Brazil world cup history: A brief history of the world’s most famous game




A brief history of the world’s most famous game

The FIFA World Cup is an international soccer competition that takes place every four years. It is the most widely-viewed sporting event in the world, with an estimated television audience of over 3.5 billion people.
Here is a brief history of the world’s most famous game.

Early years

There were just 13 teams who took part in the tournament, all of whom were from either South America or Europe. The format was simple: each team played the other once, with the top two going through to the semi-finals.

Uruguay went on to win the tournament, defeating Argentina 4-2 in front of a crowd of 93,000 people in Montevideo.

Brazil made their debut in this tournament and went on to reach the final, where they lost 2-1 to Italy after extra time.

The first world cup

Thirteen teams from around the world participated in the event. The Uruguay team won the cup, defeating Argentina in the final game.

Once again, thirteen teams took part in the event.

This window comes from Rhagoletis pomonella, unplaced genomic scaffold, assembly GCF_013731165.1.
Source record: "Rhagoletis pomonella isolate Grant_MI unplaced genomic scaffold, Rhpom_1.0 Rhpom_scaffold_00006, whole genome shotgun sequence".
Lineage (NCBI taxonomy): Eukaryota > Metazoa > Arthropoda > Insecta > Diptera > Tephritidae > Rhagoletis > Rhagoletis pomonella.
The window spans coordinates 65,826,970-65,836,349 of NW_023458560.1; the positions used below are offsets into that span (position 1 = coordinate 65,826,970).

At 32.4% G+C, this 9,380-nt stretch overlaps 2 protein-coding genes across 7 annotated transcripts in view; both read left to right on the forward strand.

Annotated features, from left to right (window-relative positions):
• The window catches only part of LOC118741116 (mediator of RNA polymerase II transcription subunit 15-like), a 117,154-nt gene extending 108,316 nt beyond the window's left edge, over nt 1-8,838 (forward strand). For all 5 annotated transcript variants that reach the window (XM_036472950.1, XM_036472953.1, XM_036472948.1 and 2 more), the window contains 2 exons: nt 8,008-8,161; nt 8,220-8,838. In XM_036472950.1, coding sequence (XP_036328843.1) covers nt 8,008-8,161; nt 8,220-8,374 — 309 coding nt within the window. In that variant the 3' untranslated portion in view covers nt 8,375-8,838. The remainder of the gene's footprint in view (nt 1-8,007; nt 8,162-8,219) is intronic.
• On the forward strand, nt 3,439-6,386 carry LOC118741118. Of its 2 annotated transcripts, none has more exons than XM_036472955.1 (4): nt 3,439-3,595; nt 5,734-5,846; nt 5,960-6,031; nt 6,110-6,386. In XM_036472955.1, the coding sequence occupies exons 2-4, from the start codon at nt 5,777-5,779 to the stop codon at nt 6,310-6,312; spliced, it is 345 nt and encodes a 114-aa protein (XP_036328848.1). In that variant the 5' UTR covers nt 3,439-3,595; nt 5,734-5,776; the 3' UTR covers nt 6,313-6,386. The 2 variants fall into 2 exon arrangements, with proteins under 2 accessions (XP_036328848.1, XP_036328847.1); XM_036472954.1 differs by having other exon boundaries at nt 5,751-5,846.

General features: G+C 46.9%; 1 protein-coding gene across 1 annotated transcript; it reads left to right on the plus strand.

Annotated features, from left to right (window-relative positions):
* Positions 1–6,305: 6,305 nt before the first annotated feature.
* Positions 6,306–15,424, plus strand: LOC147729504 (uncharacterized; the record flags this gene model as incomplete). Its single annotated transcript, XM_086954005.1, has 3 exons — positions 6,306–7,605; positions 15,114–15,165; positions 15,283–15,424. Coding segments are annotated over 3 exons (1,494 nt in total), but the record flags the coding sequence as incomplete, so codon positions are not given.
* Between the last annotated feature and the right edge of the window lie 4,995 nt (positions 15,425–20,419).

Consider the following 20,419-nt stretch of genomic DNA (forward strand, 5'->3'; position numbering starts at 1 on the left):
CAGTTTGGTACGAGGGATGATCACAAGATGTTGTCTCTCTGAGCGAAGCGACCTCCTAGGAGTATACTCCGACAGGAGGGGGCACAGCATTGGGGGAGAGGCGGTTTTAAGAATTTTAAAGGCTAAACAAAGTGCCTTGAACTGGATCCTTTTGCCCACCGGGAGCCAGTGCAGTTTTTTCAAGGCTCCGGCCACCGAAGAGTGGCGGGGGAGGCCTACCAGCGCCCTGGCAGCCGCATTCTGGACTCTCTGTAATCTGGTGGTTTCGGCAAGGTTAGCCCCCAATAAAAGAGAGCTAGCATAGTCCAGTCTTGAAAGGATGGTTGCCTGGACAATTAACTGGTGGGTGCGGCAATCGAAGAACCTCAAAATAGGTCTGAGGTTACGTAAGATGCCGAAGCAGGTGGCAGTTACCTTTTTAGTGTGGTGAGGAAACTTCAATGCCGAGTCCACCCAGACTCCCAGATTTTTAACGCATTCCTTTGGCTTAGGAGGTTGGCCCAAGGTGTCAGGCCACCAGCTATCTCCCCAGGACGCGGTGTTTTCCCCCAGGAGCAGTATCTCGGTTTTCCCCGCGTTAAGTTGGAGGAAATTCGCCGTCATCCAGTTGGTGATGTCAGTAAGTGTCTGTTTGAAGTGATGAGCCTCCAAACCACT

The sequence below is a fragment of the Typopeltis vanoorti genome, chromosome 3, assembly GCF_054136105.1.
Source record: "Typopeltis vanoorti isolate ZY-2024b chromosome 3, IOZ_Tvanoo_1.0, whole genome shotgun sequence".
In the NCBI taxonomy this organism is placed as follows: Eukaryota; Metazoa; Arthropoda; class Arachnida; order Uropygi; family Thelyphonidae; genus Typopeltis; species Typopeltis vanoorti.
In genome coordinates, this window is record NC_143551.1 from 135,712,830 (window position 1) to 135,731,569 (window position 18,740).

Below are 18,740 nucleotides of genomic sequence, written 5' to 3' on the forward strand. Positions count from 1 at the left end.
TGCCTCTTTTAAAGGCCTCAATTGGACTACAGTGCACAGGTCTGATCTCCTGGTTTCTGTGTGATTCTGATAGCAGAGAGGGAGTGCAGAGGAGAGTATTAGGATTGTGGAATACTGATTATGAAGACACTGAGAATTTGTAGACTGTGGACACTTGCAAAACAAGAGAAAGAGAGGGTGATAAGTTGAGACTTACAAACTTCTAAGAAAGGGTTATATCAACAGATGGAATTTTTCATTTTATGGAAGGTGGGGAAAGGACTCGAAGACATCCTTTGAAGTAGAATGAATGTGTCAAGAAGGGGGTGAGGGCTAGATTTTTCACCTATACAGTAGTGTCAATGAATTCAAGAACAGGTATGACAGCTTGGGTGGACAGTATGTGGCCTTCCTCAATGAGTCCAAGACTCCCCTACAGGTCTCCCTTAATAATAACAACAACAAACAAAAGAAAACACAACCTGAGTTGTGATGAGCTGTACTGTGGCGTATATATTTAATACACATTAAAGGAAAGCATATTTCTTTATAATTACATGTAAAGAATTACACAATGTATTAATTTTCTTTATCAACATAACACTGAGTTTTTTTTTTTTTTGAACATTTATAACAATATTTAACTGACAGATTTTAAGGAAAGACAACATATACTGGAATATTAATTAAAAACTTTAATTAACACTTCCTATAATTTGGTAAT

The final game was between Brazil and Uruguay, with Brazil coming out on top.

Once again, thirteen teams participated. This time, however, there were no upsets: Brazil won the cup, defeating Hungary in the final game.

This time, sixteen teams participated. Once again, there were no upsets: Brazil won the cup, defeating Sweden in the final game.

Twenty-one teams participated this time around. There were some upsets early on but none in the end: Brazil won the cup, defeating Czechoslovakia in the final game

The second world cup

The second world cup was held in Italy in 1934 and saw the rise of a new star, on the pitch at least. Paolo Rossi was born in Prato in 1956, the year that Italy last won the World Cup. He started his career with Juventus, before moving to AC Milan, where he won the European Cup twice. He also played for Perugia and Vicenza. At the international level, he played for Italy at the 1978 and 1982 World Cups, as well as Euro 1980. He is widely considered to be one of the greatest players of all time.